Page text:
When I was born, the atmospheric concentration of CO2 in the Earth’s atmosphere was 325.36 ppm. I was 19 when it passed 350 ppm for the first time, the level which climate scientists such as James Hansen argue is the highest concentration possible if we are to “preserve a planet similar to that on which civilization developed and to which life on Earth is adapted” When, in 2004, the first seeds of Transition were sown when I sat with my students in a classroom at Kinsale Further Education College to watch The End of Suburbia, we were at 376.15 ppm. On the day this blog first began with its first post, we were at 378.29 ppm.

When I watched ‘An Inconvenient Truth’, it was 380.18 parts per million (ppm). On the day Transition Network was formally established we had reached 386.40 ppm. On the day I left Venice last September, following the Degrowth conference (which I had travelled to by train), seeing Venice from the sea as this extraordinary jewel just inches above sea level, concentrations had reached 391.06ppm. When I sat down to watch ‘Chasing Ice’ it was 395.55 ppm.

http://www.countercurrents.org/co2_data_mlo-490x378.png

The rise in atmospheric CO2 concentrations during my lifetime (http://www.esrl.noaa.gov/gmd/ccgg/trends/#mlo_data).

A couple of weeks ago we passed, for the first time, 400 ppm. It’s just a number, but it had a deep impact on me, a sobering line in the sand, a deeply troubling face. As Joe Romm at Climate Progress puts it:

Certainly as we hit 400 parts per million (ppm) for the first time in human existence, with not even a plan to avoid 600 ppm, 800 ppm, and then 1000 — not even a national discussion or an outcry by the so-called intelligentsia – it is worth asking, why? Is there something inherent in homo “sapiens” that makes us oblivious to the obvious?

This means that current levels of CO2 in the atmosphere are far higher than they have been for the last 4.5 millions years at least. The graph below shows how concentrations have fluctuated over the past 800,000 years. By way of context, 30,000 years ago, Cro-Magnon man was flourishing, hunting and gathering and painting cave walls. The Guardian have created a great infographic that tells the story of 400 ppm and what it means in a very understandable way. As Damien Carrington in The Guardian puts “the last time so much greenhouse gas was in the air was several million years ago, when the Arctic was ice-free, savannah spread across the Sahara desert and sea level was up to 40 metres higher than today”.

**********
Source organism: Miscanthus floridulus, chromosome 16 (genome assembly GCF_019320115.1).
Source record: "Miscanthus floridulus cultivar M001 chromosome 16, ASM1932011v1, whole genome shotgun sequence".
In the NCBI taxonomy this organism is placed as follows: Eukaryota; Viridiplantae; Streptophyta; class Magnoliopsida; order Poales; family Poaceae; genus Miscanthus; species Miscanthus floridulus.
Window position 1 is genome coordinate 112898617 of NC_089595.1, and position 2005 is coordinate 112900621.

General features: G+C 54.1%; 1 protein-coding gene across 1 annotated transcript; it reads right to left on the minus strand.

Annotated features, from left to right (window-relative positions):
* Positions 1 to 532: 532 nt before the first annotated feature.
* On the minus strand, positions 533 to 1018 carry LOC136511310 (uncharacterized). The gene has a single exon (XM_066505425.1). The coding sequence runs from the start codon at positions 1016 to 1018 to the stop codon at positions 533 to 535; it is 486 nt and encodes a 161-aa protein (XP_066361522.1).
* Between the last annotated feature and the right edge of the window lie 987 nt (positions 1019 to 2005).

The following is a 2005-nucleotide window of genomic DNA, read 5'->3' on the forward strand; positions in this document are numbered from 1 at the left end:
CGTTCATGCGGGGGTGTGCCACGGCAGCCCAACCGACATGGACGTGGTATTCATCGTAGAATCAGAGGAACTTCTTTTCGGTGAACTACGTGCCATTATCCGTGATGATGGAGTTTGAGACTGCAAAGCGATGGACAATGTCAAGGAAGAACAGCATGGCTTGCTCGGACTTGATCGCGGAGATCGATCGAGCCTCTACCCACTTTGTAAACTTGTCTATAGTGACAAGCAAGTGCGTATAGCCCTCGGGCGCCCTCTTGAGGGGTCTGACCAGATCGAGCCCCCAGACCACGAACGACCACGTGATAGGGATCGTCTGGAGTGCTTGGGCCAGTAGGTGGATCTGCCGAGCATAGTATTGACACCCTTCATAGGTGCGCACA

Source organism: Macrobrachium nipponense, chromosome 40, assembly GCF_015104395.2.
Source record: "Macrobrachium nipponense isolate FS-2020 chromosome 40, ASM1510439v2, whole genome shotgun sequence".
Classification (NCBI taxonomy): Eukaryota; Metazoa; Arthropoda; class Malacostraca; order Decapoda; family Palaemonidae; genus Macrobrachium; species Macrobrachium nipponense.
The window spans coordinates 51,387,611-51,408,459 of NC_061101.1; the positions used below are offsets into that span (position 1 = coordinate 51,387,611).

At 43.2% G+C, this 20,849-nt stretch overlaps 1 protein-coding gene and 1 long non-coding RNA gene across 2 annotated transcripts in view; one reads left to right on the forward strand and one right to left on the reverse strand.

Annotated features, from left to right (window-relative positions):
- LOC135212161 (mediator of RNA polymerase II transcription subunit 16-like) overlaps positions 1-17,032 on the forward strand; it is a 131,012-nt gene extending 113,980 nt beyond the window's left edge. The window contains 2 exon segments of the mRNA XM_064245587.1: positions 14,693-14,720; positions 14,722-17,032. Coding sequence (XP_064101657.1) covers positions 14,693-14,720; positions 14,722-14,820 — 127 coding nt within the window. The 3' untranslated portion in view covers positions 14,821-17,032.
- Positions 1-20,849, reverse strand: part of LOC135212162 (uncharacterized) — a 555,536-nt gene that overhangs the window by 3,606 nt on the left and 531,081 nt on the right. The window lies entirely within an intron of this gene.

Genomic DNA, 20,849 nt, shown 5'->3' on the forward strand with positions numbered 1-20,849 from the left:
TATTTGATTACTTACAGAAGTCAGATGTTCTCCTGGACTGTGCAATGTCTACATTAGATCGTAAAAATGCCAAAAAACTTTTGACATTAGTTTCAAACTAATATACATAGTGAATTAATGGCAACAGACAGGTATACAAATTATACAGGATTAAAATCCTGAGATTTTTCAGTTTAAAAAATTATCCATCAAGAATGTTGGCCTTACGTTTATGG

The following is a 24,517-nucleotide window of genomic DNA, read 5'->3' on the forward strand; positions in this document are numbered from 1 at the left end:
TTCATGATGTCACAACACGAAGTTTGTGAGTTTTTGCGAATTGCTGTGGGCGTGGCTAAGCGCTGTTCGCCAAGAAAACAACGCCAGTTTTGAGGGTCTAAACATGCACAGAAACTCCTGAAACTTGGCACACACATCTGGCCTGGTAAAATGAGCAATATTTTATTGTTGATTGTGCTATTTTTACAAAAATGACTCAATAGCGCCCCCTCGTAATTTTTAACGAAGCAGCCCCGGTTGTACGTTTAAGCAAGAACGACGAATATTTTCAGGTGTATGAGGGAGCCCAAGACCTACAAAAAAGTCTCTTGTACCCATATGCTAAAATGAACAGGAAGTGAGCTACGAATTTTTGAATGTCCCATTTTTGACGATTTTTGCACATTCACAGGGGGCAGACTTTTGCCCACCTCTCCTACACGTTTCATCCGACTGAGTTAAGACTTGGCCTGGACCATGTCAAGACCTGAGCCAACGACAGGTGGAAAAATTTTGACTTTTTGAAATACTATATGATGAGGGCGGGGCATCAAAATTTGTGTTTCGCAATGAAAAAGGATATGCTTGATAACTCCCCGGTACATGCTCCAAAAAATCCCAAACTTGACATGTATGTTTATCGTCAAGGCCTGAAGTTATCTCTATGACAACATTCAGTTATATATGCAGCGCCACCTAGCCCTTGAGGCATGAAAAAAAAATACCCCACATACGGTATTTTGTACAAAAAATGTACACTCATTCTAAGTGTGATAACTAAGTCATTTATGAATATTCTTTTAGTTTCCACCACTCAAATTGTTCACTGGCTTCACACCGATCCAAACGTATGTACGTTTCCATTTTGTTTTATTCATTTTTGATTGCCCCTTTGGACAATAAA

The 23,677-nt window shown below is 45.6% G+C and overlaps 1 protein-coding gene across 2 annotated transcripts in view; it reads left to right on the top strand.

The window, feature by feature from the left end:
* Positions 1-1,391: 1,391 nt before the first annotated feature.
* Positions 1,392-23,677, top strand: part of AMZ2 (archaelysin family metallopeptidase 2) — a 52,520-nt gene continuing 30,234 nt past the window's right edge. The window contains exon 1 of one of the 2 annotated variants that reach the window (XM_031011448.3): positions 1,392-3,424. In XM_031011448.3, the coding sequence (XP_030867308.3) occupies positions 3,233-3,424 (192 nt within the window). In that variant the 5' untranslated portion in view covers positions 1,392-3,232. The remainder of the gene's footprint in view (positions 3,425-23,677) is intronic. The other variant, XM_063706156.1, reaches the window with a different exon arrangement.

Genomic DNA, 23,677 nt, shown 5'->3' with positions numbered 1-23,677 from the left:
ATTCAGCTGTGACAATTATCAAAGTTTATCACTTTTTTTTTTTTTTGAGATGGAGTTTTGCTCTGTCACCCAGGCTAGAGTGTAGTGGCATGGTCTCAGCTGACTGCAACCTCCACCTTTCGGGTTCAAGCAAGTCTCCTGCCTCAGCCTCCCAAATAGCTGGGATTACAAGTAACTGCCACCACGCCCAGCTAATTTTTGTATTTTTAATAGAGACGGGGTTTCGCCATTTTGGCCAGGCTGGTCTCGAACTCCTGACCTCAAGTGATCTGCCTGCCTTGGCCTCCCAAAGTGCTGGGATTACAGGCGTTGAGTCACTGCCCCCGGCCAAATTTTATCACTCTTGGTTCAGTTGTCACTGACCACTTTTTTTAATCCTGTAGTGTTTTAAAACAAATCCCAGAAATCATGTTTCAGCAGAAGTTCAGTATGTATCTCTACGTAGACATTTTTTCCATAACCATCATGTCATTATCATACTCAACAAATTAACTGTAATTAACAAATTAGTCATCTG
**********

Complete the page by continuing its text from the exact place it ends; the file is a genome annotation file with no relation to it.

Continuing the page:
In spite of all the efforts of the green movement, Transition initiatives, a slew of international conferences and meaningless agreements, the rise has continued inexorably. It shows little sign of slowing, the International Energy Agency warning last year that the world is on track for at least a 6 degree rise in temperatures by 2100.

http://www.countercurrents.org/co2_800k-490x275.png

Carbon dioxide concentrations for the last 800,000 years (http://keelingcurve.ucsd.edu/)

I know anecdotally that my giving up flying has inspired quite a few people to do the same, but has it had any impact at all on the rising levels of emissions? Clearly not. But has it been the right thing, thus far, to have done? Absolutely. A fascinating paper by Joakim Sandberg, called My emissions make no difference explored this question. He writes:

My suggestion is that we have a collective obligation to change our ways, and this collective obligation may be partly separate from the obligations of individuals. While my own flying makes no difference, it should be noted, climate change could be averted if we all changed our ways. But then it seems plausible to say that we act wrongly as a collective, even though no individual driver or flyer may be doing anything wrong. This view could be further explained by saying that moral questions can be asked on at least two different levels, with implicit reference to different sorts of agents. It is one thing to ask “What should I do?” but quite a different thing to ask “What should we do?” and the answers may not always converge.